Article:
Grace Kelly & Cary Grant in To Catch a Thief (1955, Alfred Hitchcock)
Francois Truffaut: In other words, what intrigues you is the paradox between the inner fire and the cool surface.
Alfred Hitchcock: Definitely. I think the most interesting women, sexually, are the English women. I feel the Swedes, the northern Germans, and Scandinavians are a great deal more exciting than the French, the Latin, and the Italian women. Sex should not be advertised. An English girl, looking like a schoolteacher, is apt to get into a cab with you and, to your surprise, she’ll probably pull a man’s pants open.
Truffaut: I appreciate your viewpoint, but I doubt whether the majority of the public shares your tastes in this matter. I think the male audience prefers a highly carnal woman. The very fact that Jane Russell, Marilyn Monroe, Sophia Loren, and Brigitte Bardot became stars, despite the many flops in which they appeared, seems to bear this out. The majority of the public, it seems to me, prefers the kind of sensuality that is blatant.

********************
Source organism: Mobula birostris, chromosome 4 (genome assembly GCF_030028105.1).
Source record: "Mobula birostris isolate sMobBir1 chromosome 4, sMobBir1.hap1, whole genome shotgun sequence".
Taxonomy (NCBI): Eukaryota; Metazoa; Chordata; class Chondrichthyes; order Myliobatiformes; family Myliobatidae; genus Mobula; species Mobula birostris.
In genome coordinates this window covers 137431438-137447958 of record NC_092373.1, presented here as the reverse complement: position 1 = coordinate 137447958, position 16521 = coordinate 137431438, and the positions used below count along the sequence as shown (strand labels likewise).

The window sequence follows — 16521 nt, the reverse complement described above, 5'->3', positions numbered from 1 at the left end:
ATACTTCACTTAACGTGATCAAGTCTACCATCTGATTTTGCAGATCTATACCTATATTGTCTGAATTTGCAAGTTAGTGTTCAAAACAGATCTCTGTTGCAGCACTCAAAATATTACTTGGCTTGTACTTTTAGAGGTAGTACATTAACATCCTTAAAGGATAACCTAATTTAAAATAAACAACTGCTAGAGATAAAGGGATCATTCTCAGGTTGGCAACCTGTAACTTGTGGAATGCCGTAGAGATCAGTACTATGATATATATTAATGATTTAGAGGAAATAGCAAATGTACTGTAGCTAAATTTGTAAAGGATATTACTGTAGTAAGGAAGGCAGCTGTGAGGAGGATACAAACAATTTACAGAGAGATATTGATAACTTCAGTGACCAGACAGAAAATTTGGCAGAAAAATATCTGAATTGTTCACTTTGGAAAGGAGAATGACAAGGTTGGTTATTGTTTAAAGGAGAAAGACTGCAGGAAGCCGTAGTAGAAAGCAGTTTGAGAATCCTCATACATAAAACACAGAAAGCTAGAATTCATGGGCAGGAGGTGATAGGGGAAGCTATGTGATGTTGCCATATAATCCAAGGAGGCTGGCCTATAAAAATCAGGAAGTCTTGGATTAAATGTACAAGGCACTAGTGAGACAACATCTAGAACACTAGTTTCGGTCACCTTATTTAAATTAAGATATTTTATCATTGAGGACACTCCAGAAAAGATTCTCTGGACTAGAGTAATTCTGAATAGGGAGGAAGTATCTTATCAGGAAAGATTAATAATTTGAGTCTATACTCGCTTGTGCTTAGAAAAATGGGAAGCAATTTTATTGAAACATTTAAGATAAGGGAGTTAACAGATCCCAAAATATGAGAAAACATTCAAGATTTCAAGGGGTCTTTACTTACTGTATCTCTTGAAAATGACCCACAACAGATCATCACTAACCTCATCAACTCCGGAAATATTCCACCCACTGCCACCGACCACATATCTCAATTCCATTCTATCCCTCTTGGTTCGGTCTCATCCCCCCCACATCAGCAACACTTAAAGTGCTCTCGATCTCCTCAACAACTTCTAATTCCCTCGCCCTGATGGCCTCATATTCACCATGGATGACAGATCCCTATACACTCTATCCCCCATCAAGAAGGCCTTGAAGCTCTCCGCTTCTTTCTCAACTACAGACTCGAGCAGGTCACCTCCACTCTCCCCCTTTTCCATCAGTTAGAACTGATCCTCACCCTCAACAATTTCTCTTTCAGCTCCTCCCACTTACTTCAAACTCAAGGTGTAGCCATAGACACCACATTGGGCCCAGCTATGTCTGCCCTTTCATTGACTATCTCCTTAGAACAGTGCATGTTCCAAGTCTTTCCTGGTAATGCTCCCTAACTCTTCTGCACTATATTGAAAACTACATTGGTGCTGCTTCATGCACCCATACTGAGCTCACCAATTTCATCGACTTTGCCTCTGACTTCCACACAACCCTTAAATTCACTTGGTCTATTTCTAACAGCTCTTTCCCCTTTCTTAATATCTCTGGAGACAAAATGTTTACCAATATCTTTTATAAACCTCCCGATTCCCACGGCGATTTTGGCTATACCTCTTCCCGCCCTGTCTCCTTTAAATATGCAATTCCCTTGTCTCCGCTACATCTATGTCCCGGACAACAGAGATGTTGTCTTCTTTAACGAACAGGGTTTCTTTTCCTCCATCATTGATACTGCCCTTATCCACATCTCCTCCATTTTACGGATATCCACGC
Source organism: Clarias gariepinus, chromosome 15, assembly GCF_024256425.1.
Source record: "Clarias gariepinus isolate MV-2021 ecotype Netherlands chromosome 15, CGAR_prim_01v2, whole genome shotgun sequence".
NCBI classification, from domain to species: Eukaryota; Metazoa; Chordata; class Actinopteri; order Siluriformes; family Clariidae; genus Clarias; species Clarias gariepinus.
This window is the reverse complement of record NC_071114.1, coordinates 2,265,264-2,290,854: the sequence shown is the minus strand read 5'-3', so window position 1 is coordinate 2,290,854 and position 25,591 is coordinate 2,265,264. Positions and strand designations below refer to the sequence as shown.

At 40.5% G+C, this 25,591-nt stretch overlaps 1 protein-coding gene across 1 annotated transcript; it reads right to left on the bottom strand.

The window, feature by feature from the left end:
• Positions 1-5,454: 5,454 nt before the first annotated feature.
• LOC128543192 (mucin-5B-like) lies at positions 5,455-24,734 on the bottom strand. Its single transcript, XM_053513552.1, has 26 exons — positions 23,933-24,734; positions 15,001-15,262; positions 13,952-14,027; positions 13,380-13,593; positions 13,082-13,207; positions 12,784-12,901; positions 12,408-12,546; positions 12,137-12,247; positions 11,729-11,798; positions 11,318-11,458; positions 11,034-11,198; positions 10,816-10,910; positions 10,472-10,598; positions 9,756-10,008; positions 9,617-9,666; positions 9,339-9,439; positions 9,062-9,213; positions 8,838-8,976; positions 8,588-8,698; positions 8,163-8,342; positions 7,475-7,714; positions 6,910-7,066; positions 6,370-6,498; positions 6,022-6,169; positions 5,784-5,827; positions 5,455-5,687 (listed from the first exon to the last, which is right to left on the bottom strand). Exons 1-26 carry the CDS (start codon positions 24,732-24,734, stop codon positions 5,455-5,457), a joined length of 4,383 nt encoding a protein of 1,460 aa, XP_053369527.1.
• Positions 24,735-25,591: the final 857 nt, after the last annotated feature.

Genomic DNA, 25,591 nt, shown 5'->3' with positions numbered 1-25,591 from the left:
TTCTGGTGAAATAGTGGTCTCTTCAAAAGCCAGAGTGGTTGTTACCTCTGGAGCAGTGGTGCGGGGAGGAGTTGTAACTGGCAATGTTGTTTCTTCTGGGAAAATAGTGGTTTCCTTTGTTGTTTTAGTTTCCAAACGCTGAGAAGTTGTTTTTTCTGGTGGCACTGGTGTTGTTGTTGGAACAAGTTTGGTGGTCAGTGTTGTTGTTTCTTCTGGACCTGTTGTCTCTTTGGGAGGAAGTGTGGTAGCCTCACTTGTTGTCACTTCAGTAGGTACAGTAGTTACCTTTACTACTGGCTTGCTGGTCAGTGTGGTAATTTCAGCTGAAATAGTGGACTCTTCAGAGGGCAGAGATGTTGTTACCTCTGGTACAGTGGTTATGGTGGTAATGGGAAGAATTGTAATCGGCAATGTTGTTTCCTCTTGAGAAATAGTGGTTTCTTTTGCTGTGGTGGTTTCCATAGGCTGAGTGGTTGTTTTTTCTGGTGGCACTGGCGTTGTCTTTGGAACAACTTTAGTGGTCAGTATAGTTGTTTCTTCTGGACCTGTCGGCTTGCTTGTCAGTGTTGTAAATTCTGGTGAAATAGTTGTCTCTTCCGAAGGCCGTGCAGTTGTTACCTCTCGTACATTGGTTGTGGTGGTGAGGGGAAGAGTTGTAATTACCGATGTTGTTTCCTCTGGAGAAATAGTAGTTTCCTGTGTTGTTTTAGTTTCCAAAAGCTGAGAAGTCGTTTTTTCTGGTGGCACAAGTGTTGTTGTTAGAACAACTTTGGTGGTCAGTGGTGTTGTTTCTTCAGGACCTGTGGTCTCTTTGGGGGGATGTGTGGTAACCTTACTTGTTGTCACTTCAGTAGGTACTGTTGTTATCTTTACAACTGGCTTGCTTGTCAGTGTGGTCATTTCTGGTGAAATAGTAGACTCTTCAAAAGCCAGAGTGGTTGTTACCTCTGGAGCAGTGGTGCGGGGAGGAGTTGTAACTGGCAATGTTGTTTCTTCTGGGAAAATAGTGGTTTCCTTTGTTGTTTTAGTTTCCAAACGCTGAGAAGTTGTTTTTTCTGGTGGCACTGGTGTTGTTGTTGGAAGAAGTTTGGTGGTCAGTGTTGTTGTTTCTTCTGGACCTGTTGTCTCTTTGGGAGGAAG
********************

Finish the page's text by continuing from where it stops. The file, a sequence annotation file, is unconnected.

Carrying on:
Hitchcock: That may well be true, but you yourself admit that those actresses generally make bad films. Do you know why? Because without the element of surprise the scenes become meaningless. Look at the opening of To Catch a Thief. I deliberately photographed Grace Kelly ice-cold and I kept cutting to her profile, looking classical, beautiful, very distant. And then, when Cary Grant accompanies her to the door of her hotel room, what does she do? She thrusts her lips right up to his mouth.
Truffaut: I’m willing to grant that you manage to impose that concept of icy sexuality on the screen, but I still feel the audience prefers the kind of sex that’s obvious and tangible.
Hitchcock: Maybe so. Anyway, when the picture is over, the public’s pretty satisfied with it.
-excerpted from Hitchcock by Francois Truffaut & Helen G. Scott